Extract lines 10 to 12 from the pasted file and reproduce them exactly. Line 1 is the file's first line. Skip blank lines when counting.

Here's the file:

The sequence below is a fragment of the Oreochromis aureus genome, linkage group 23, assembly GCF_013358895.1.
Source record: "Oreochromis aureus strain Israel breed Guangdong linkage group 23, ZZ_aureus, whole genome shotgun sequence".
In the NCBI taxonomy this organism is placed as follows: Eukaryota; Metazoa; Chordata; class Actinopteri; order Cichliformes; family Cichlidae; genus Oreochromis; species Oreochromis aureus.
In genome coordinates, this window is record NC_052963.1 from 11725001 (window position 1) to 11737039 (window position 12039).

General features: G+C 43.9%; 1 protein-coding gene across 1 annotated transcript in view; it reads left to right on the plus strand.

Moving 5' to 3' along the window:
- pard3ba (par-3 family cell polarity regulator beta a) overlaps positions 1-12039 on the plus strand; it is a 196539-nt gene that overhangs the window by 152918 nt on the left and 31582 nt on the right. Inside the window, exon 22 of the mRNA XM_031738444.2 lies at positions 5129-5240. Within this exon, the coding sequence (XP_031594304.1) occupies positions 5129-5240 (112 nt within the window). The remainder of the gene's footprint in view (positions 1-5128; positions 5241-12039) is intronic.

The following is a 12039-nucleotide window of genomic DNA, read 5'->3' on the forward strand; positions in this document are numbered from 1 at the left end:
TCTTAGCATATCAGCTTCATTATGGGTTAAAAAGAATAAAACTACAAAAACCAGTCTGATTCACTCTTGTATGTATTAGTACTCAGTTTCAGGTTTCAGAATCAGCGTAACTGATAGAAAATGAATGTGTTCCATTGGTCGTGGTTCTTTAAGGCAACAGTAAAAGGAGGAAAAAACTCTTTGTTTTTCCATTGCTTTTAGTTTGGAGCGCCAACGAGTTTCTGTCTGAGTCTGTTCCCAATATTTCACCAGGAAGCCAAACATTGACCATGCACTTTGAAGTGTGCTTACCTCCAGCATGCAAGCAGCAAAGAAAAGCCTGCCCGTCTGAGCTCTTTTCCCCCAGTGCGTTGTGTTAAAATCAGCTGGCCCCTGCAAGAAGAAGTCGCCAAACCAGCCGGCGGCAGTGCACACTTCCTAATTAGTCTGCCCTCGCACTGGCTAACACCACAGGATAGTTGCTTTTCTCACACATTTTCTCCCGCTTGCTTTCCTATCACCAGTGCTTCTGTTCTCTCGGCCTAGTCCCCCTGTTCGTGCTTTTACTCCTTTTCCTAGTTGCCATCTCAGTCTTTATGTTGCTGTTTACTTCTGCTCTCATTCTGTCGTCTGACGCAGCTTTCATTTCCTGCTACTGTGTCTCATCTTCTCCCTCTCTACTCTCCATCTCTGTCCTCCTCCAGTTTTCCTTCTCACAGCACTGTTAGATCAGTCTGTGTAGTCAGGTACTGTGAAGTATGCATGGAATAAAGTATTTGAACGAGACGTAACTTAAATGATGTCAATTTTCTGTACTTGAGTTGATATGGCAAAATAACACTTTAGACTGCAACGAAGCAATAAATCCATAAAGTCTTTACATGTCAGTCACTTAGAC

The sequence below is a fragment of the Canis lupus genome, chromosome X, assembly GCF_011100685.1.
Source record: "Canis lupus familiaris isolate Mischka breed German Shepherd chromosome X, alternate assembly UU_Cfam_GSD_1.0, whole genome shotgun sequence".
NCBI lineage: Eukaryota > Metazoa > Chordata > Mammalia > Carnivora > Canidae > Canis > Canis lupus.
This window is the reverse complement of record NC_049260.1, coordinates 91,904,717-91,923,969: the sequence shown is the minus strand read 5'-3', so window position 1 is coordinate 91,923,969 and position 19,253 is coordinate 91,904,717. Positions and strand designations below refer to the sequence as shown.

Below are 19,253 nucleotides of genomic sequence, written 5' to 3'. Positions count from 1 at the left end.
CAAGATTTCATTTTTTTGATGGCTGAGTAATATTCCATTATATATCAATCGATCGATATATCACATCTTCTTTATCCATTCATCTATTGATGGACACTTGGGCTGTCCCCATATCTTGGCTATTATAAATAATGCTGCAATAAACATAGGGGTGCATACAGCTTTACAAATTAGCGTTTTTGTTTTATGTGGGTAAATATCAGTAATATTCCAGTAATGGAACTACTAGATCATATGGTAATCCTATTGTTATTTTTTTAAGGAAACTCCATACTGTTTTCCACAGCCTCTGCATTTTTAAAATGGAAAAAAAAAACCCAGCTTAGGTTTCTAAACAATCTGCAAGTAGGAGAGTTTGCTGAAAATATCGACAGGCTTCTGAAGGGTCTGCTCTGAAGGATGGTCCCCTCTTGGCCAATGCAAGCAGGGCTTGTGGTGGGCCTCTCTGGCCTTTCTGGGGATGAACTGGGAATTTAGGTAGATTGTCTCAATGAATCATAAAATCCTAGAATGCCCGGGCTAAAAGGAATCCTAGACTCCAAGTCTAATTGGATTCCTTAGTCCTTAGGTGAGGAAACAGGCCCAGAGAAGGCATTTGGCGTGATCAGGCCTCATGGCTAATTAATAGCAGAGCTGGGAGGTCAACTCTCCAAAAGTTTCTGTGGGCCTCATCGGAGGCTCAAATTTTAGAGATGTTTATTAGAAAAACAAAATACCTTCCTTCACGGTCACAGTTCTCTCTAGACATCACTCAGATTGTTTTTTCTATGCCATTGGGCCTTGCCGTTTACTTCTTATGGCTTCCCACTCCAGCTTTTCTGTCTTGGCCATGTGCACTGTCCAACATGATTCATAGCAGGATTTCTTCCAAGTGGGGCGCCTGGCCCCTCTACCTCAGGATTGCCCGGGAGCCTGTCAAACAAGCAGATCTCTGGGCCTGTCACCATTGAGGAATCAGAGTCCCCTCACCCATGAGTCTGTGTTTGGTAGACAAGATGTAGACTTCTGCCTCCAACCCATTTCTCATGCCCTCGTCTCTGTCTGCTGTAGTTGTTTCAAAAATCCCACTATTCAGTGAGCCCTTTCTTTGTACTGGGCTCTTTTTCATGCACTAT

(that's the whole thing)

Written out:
The sequence below is a fragment of the Canis lupus genome, chromosome X, assembly GCF_011100685.1.
Source record: "Canis lupus familiaris isolate Mischka breed German Shepherd chromosome X, alternate assembly UU_Cfam_GSD_1.0, whole genome shotgun sequence".
NCBI lineage: Eukaryota > Metazoa > Chordata > Mammalia > Carnivora > Canidae > Canis > Canis lupus.